I am in here, in a room of myself. Bare walls, bad carpeting, used furniture. Two open windows through which no breeze blows. No air conditioning, either. The box fan’s droning on at full speed. My screen’s aglow and my hands grip the controller. Primary colors and vector graphics. Skittering drums and chiptune synths. I’m playing Flywrench, and I’m dying a lot. My chair’s shedding dandruff-like flakes of pleather. I’m sweating and twitching and staring. I’m dying and retrying and dying in the hopes that I can make it to the next level and do it all again. It’s more the humidity than the heat. I am in here.
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SUPERHOT isn’t the first reconsideration of the first person shooter, but its slow motion violence and methodical approach to murder certainly has made an impression.
Tomb Raider Go is a mobile game that ignores all the blockbuster action of its console cousins in favor of clever puzzles. The Lara Croft in Tomb Raider Go is not a survivor or warrior, she’s… well… a tomb raider. It’s a wonderful alternative to the console game and received quite a bit of praise upon its release. Uncharted: Fortune Hunter is a similar game with a similar goal, but it hasn’t received anywhere near the amount of acclaim as Lara’s game. Part of this is likely due to its nature as a tie-in game with the recently released Uncharted 4, whereas Tomb Raider Go stood confidently as its own game. However, it’s also likely that Fortune Hunter has gotten less notice because the puzzles in it feel very different.
Tomb Raider Go is arguably the better designed puzzle game, but Fortune Hunter better captures the tone of Uncharted—a spirit of improvisation and adventure—that is missing from Lara’s game. It’s all about the puzzles.
The last time that I wrote about One Finger Death Punch, I wrote about it from a purely mechanical perspective—about how its deceptively simple premise hid a wealth of excellent design decisions that all work in perfect harmony with each other. I also talked about its mechanics, but from a philosophical point of view more than anything else.
Going back to the game in preparation for a Moving Pixels podcast, I’ve been reminded how excellent it still is, but also that that excellence stems from more than just mechanical harmony. There’s a purity of focus to the game. It’s the only action game that I’d think to describe as zen, but why? What makes this game from such a “disreputable developer” so much more immersive than every other action game ever made?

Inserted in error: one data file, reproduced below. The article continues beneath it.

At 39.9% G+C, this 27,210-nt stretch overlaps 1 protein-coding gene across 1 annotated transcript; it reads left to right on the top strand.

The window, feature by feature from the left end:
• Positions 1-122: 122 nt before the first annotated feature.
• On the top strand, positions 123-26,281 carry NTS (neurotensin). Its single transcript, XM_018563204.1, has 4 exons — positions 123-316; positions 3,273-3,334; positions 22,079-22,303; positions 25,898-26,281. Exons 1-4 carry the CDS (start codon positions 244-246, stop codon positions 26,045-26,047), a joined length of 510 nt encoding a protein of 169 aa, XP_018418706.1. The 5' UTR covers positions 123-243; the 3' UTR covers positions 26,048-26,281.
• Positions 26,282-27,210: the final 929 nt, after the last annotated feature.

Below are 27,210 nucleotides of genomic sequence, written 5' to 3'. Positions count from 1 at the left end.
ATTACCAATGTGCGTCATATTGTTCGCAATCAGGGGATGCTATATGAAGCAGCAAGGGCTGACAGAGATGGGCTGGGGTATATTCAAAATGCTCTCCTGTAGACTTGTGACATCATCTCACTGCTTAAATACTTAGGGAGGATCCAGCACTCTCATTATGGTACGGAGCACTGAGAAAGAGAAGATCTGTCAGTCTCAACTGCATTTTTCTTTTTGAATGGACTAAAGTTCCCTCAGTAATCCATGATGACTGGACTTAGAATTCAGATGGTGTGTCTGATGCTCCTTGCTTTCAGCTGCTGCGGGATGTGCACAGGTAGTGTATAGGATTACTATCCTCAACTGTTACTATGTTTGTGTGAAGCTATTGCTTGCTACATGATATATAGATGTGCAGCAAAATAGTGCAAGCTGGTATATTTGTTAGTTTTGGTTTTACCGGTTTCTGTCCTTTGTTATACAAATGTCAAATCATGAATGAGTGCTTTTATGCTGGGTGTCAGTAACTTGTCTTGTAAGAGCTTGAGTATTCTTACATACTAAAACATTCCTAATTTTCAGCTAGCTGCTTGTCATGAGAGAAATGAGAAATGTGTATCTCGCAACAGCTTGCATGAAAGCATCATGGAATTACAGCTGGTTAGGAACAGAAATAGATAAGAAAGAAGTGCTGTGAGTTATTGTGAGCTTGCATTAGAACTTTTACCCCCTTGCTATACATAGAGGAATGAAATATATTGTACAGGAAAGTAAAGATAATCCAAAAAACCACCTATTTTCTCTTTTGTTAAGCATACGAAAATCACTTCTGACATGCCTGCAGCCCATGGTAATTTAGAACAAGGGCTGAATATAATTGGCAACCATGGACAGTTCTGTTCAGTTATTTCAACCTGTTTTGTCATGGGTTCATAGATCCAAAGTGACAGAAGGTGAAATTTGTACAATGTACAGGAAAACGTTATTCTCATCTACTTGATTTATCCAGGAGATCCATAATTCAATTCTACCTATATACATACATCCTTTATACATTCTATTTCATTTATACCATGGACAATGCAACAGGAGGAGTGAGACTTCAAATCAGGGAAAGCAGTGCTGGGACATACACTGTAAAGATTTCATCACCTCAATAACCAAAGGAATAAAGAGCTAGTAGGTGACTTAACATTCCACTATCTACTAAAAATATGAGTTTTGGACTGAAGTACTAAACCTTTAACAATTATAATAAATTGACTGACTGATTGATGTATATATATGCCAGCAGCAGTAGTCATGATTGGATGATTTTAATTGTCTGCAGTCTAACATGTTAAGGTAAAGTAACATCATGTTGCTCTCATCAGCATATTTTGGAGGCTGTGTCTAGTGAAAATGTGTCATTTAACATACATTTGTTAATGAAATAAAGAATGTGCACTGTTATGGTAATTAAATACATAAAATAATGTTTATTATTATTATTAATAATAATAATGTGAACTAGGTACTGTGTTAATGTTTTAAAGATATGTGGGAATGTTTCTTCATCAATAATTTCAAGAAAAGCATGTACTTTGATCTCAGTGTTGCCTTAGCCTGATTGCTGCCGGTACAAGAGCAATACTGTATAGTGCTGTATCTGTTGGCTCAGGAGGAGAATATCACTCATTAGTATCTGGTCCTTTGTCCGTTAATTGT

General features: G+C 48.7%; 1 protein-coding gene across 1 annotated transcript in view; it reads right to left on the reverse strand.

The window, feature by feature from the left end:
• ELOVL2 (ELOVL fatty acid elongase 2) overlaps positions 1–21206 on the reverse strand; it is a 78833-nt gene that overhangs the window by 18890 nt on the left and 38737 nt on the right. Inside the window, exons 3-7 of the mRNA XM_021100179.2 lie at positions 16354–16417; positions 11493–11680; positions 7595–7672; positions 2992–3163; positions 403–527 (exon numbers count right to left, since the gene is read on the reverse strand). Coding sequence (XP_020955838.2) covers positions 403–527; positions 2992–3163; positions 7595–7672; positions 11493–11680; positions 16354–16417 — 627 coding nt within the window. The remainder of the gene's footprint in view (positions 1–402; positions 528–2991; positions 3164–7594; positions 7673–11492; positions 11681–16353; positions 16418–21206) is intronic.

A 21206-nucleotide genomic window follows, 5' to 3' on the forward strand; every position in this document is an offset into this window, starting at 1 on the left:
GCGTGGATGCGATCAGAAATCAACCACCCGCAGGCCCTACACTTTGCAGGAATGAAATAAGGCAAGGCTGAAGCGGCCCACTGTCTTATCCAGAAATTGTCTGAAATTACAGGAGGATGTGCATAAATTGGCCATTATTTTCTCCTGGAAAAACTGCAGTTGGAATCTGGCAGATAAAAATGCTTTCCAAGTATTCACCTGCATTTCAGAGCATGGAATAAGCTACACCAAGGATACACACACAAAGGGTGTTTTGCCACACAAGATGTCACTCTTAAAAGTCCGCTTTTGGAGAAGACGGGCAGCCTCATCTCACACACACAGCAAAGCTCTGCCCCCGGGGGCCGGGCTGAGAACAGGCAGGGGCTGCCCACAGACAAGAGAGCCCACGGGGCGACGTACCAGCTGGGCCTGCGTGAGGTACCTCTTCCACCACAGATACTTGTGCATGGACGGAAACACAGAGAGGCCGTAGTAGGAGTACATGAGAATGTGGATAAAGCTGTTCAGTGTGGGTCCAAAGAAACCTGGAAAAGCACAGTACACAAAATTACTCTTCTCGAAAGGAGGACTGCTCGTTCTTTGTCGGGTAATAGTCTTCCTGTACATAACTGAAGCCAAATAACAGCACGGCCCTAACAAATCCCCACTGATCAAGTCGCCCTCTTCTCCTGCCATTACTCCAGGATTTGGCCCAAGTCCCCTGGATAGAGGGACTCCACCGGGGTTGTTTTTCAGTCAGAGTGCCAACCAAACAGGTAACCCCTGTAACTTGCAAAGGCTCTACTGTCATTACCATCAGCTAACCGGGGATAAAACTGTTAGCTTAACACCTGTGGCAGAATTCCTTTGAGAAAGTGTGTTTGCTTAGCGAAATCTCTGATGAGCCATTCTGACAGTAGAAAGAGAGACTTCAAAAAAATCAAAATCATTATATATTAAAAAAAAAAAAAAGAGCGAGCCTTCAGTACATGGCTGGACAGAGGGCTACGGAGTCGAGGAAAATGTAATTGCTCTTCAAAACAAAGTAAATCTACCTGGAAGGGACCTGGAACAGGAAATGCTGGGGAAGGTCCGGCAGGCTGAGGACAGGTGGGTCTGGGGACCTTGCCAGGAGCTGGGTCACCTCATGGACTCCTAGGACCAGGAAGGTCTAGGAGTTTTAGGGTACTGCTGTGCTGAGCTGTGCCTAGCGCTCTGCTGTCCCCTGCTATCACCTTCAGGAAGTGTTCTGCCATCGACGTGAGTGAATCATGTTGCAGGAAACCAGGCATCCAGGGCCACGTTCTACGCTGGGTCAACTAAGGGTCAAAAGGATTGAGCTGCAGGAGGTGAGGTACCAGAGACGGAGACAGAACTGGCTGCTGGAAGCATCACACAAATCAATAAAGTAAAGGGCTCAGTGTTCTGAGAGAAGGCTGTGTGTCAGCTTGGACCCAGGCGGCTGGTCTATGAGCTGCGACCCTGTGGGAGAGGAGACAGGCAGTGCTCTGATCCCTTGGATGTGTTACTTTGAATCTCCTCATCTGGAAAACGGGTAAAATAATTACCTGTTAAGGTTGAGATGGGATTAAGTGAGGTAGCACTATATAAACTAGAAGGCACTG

I’m about level 40, and I just beat High Lord Wolnir. And by “beat”, I mean watch two sun bros slash the boss to death. I actually sat down and admired the cunning of my fellow players—from afar of course. To my credit, I did cheer for them when the Dark Souls III skeleton boss was finally vanquished, pulled to his dark grave. My phantom allies must have known what they were getting into the moment that they saw my dual-shield wielding hero. After all, his name is Pacifist Pete.
Now, I did complete Dark Souls III like a normal person first. But when the last lord finally sat his throne, instead of going into New Game Plus, I opted instead to roleplay my way through the game as a pacifist. Save for the single boss that you must kill in order to progress, I promised myself that I would wield no sword and intentionally kill no enemy—at least by my own hands. I would be a pacifist, the peacenik of Lothric. As a result, I hoped that I would appreciate the game in a new way.
// Moving Pixels
"The symbols that the artifact in Spirits of Xanadu uses are esoteric -- at least for the average Western gamer. It is Chinese culture reflected back at us through the lens of alien understanding.READ the article